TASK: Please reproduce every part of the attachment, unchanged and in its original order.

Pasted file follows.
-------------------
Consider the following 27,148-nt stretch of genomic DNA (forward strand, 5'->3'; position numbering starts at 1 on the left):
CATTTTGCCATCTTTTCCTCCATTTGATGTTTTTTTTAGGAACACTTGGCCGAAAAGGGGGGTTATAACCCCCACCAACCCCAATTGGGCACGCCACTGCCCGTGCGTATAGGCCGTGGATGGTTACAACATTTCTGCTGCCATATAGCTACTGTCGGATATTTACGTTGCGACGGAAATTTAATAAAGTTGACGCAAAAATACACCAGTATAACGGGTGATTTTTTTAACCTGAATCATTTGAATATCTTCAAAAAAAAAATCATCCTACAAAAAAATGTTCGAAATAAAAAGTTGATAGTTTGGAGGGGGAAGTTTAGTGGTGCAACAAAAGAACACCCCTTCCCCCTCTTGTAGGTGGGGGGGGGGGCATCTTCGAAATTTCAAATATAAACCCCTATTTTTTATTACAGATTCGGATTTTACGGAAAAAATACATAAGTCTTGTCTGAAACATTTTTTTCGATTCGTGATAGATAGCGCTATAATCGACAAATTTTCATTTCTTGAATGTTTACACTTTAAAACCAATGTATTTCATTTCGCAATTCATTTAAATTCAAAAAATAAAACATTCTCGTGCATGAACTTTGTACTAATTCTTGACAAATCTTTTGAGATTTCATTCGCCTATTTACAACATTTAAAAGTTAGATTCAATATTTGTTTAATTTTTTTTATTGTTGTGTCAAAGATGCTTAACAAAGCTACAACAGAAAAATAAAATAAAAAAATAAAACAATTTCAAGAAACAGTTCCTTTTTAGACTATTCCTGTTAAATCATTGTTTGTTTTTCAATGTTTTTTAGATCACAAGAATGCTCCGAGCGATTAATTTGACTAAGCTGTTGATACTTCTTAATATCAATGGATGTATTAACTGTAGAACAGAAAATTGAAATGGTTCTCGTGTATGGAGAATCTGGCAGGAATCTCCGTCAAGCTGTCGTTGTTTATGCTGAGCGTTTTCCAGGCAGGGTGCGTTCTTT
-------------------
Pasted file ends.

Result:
Consider the following 27,148-nt stretch of genomic DNA (forward strand, 5'->3'; position numbering starts at 1 on the left):
CATTTTGCCATCTTTTCCTCCATTTGATGTTTTTTTTAGGAACACTTGGCCGAAAAGGGGGGTTATAACCCCCACCAACCCCAATTGGGCACGCCACTGCCCGTGCGTATAGGCCGTGGATGGTTACAACATTTCTGCTGCCATATAGCTACTGTCGGATATTTACGTTGCGACGGAAATTTAATAAAGTTGACGCAAAAATACACCAGTATAACGGGTGATTTTTTTAACCTGAATCATTTGAATATCTTCAAAAAAAAAATCATCCTACAAAAAAATGTTCGAAATAAAAAGTTGATAGTTTGGAGGGGGAAGTTTAGTGGTGCAACAAAAGAACACCCCTTCCCCCTCTTGTAGGTGGGGGGGGGGGCATCTTCGAAATTTCAAATATAAACCCCTATTTTTTATTACAGATTCGGATTTTACGGAAAAAATACATAAGTCTTGTCTGAAACATTTTTTTCGATTCGTGATAGATAGCGCTATAATCGACAAATTTTCATTTCTTGAATGTTTACACTTTAAAACCAATGTATTTCATTTCGCAATTCATTTAAATTCAAAAAATAAAACATTCTCGTGCATGAACTTTGTACTAATTCTTGACAAATCTTTTGAGATTTCATTCGCCTATTTACAACATTTAAAAGTTAGATTCAATATTTGTTTAATTTTTTTTATTGTTGTGTCAAAGATGCTTAACAAAGCTACAACAGAAAAATAAAATAAAAAAATAAAACAATTTCAAGAAACAGTTCCTTTTTAGACTATTCCTGTTAAATCATTGTTTGTTTTTCAATGTTTTTTAGATCACAAGAATGCTCCGAGCGATTAATTTGACTAAGCTGTTGATACTTCTTAATATCAATGGATGTATTAACTGTAGAACAGAAAATTGAAATGGTTCTCGTGTATGGAGAATCTGGCAGGAATCTCCGTCAAGCTGTCGTTGTTTATGCTGAGCGTTTTCCAGGCAGGGTGCGTTCTTT